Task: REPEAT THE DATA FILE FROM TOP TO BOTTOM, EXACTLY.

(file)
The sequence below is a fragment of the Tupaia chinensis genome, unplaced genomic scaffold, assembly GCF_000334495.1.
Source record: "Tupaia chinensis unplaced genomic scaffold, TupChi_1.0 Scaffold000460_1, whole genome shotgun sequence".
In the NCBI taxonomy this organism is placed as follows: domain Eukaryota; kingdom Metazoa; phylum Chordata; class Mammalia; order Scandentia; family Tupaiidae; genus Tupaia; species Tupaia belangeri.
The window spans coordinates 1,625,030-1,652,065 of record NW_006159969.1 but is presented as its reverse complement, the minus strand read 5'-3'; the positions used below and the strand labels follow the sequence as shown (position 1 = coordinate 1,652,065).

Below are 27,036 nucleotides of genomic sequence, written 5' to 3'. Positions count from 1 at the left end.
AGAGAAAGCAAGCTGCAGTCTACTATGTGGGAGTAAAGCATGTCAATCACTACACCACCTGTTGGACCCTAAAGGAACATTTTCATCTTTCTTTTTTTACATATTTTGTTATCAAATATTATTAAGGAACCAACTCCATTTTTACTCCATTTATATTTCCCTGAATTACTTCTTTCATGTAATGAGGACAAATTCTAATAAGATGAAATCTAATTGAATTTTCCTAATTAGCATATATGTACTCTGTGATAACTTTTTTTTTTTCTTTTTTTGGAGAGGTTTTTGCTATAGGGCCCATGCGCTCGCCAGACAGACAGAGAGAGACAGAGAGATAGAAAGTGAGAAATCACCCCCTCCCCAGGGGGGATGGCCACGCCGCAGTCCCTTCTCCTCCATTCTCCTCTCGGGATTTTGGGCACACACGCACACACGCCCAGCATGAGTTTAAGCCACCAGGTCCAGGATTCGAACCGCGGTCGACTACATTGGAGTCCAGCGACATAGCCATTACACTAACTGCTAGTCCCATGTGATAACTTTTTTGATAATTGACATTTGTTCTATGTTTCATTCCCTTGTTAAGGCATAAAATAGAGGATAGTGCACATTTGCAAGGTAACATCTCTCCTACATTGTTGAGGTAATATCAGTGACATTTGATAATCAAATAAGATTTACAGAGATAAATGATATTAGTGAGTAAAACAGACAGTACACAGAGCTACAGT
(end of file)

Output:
The sequence below is a fragment of the Tupaia chinensis genome, unplaced genomic scaffold, assembly GCF_000334495.1.
Source record: "Tupaia chinensis unplaced genomic scaffold, TupChi_1.0 Scaffold000460_1, whole genome shotgun sequence".
In the NCBI taxonomy this organism is placed as follows: domain Eukaryota; kingdom Metazoa; phylum Chordata; class Mammalia; order Scandentia; family Tupaiidae; genus Tupaia; species Tupaia belangeri.
The window spans coordinates 1,625,030-1,652,065 of record NW_006159969.1 but is presented as its reverse complement, the minus strand read 5'-3'; the positions used below and the strand labels follow the sequence as shown (position 1 = coordinate 1,652,065).

Below are 27,036 nucleotides of genomic sequence, written 5' to 3'. Positions count from 1 at the left end.
AGAGAAAGCAAGCTGCAGTCTACTATGTGGGAGTAAAGCATGTCAATCACTACACCACCTGTTGGACCCTAAAGGAACATTTTCATCTTTCTTTTTTTACATATTTTGTTATCAAATATTATTAAGGAACCAACTCCATTTTTACTCCATTTATATTTCCCTGAATTACTTCTTTCATGTAATGAGGACAAATTCTAATAAGATGAAATCTAATTGAATTTTCCTAATTAGCATATATGTACTCTGTGATAACTTTTTTTTTTTCTTTTTTTGGAGAGGTTTTTGCTATAGGGCCCATGCGCTCGCCAGACAGACAGAGAGAGACAGAGAGATAGAAAGTGAGAAATCACCCCCTCCCCAGGGGGGATGGCCACGCCGCAGTCCCTTCTCCTCCATTCTCCTCTCGGGATTTTGGGCACACACGCACACACGCCCAGCATGAGTTTAAGCCACCAGGTCCAGGATTCGAACCGCGGTCGACTACATTGGAGTCCAGCGACATAGCCATTACACTAACTGCTAGTCCCATGTGATAACTTTTTTGATAATTGACATTTGTTCTATGTTTCATTCCCTTGTTAAGGCATAAAATAGAGGATAGTGCACATTTGCAAGGTAACATCTCTCCTACATTGTTGAGGTAATATCAGTGACATTTGATAATCAAATAAGATTTACAGAGATAAATGATATTAGTGAGTAAAACAGACAGTACACAGAGCTACAGT